Journal of General Internal Medicine

, Volume 4, Issue 2, pp 83–89 | Cite as

Are current therapies useful for the prevention of postherpetic neuralgia?

A critical analysis of the literature
  • Kenneth E. Schmader
  • Stephanie Studenski
Original Articles


Study objective:To determine whether current therapies are useful in preventing postherpetic neuralgia (PHN) by analysis of study designs and pooled results.

Design:Meta-analysis of all controlled studies investigating PHN prevention in the immunocompetent host. Articles were identified through MEDLINE, Index Medicus and bibliographic reviews of major texts and review articles. Studies meeting eligibility criteria were independently assessed using explicit methodologic criteria for validity and generalizability in clinical trials. Pooled analysis was also performed where appropriate.

Measurements and main results:Twenty-one investigations met eligibility criteria and primarily addressed the use of antiviral agents and corticosteroids. Among studies with strong designs, no evidence of benefit was found for acyclovir or corticosteroids. Pooled results showed no significant effect of acyclovir on the prevention of PHN (odds ratio 0.81, 95% confidence interval 0.56, 1.11). The strongest studies that found potential efficacy in PHN prevention involved adenosine monophosphate and idoxuridine in dimethyl sulfoxide, but problems with clinical application limit the use of these compounds. Outcome definition, compliance assessment, power estimation, and method of randomization were infrequently addressed aspects of design.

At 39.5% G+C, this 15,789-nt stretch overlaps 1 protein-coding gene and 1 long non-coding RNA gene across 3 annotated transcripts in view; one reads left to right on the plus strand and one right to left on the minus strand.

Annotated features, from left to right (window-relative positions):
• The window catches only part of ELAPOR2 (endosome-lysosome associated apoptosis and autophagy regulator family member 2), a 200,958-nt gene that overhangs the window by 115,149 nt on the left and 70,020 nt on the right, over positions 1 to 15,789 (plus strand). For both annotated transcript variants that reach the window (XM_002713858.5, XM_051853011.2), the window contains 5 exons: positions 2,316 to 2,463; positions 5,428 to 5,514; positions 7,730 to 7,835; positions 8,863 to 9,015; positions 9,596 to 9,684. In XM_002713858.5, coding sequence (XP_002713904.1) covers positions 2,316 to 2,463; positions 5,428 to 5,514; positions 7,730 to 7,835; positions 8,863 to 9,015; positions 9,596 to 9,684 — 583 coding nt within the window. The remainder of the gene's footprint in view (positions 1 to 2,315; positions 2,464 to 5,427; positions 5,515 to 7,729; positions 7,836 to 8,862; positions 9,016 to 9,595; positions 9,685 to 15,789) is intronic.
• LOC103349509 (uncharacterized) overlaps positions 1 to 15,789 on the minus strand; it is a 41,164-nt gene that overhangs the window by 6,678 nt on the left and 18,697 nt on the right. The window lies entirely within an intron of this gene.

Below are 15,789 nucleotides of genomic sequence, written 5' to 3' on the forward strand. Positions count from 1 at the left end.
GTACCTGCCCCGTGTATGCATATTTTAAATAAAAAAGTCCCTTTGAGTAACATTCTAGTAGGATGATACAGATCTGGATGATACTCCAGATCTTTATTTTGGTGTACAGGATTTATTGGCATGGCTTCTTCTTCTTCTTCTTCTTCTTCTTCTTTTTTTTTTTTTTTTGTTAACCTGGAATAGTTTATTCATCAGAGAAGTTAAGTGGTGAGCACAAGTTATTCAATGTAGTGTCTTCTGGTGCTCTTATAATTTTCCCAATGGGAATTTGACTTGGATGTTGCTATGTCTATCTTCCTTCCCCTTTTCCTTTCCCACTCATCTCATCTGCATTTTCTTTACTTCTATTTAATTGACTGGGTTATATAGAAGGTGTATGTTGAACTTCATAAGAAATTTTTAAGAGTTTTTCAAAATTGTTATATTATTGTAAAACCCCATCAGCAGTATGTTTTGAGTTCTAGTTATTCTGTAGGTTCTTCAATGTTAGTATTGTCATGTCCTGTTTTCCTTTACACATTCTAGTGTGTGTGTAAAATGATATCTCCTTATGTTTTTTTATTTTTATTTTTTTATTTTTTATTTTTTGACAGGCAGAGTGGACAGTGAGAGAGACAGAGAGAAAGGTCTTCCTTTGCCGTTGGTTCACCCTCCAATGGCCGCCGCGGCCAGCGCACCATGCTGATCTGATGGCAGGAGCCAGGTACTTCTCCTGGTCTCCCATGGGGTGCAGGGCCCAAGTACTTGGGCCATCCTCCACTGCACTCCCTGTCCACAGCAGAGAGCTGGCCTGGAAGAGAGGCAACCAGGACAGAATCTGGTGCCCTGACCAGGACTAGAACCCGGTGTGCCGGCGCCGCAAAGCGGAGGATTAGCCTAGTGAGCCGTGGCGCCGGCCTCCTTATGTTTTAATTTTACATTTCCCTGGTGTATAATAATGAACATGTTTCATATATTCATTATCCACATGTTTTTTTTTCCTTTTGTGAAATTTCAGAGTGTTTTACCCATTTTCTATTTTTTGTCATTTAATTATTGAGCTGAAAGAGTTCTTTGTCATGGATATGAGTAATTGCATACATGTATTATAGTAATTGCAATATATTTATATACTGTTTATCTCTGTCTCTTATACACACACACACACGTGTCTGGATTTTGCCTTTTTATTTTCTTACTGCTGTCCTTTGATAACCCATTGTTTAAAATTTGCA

Conclusion:Currently there is no proven useful therapy for the prevention of PHN. The benefits of acyclovir and corticosteroids are limited but key questions remain regarding these medications. A clear consensus definition of PHN is needed to improve future investigations.

Key words

postherpetic neuralgia herpes zoster methodologic analysis 


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Copyright information

© the Society of General Internal Medicine 1989

Authors and Affiliations

  • Kenneth E. Schmader
    • 1
  • Stephanie Studenski
    • 1
  1. 1.Center for the Study of Aging and Human DevelopmentDuke University Medical CenterDurham

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